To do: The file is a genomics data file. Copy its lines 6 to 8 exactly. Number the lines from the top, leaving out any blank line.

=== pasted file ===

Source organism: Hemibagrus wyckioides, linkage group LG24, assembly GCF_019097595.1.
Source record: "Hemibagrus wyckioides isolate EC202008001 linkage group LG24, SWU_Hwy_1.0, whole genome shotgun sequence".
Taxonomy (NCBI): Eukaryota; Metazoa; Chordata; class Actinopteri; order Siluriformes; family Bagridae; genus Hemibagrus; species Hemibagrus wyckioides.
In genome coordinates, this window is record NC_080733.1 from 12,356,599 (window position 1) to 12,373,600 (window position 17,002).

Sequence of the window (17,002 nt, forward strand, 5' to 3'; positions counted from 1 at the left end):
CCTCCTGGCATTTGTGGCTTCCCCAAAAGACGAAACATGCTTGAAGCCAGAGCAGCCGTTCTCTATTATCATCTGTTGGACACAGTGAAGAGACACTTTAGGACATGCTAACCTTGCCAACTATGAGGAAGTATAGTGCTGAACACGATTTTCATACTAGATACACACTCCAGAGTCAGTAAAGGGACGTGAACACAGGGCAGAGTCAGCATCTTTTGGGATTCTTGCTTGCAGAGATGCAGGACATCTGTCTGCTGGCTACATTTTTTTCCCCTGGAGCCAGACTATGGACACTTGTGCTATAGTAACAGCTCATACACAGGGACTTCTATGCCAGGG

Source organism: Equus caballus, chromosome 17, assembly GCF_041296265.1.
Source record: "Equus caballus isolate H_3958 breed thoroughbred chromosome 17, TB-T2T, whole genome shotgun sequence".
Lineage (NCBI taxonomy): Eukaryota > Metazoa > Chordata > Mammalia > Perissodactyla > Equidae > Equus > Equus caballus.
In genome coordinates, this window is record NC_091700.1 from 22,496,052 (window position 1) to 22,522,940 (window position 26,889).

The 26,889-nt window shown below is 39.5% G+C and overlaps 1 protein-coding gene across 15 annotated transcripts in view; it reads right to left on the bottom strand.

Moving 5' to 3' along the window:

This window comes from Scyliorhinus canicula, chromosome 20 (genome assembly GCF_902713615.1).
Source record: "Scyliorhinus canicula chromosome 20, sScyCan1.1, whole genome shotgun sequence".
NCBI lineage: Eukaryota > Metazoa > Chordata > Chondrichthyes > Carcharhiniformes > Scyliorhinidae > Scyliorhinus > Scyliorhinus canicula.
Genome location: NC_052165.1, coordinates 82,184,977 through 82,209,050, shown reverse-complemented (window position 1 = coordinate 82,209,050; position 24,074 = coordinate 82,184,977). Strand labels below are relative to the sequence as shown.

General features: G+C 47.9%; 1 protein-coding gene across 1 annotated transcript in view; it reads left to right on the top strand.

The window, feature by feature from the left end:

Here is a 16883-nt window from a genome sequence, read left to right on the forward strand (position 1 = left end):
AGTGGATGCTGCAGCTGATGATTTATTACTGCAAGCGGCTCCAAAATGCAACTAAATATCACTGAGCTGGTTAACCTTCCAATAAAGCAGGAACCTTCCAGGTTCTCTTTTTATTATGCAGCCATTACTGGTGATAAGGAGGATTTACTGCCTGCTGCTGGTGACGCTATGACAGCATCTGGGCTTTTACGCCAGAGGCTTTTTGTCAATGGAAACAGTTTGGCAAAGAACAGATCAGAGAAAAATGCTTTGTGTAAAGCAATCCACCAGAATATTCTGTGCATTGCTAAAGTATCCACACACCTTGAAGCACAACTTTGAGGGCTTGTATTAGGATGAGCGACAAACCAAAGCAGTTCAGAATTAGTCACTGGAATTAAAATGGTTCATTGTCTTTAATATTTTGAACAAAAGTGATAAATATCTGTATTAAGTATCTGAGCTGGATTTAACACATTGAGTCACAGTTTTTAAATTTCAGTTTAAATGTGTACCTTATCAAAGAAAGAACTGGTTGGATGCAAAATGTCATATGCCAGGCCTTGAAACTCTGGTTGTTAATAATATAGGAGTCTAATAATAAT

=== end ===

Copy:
CCTCCTGGCATTTGTGGCTTCCCCAAAAGACGAAACATGCTTGAAGCCAGAGCAGCCGTTCTCTATTATCATCTGTTGGACACAGTGAAGAGACACTTTAGGACATGCTAACCTTGCCAACTATGAGGAAGTATAGTGCTGAACACGATTTTCATACTAGATACACACTCCAGAGTCAGTAAAGGGACGTGAACACAGGGCAGAGTCAGCATCTTTTGGGATTCTTGCTTGCAGAGATGCAGGACATCTGTCTGCTGGCTACATTTTTTTCCCCTGGAGCCAGACTATGGACACTTGTGCTATAGTAACAGCTCATACACAGGGACTTCTATGCCAGGG

Source organism: Equus caballus, chromosome 17, assembly GCF_041296265.1.
Source record: "Equus caballus isolate H_3958 breed thoroughbred chromosome 17, TB-T2T, whole genome shotgun sequence".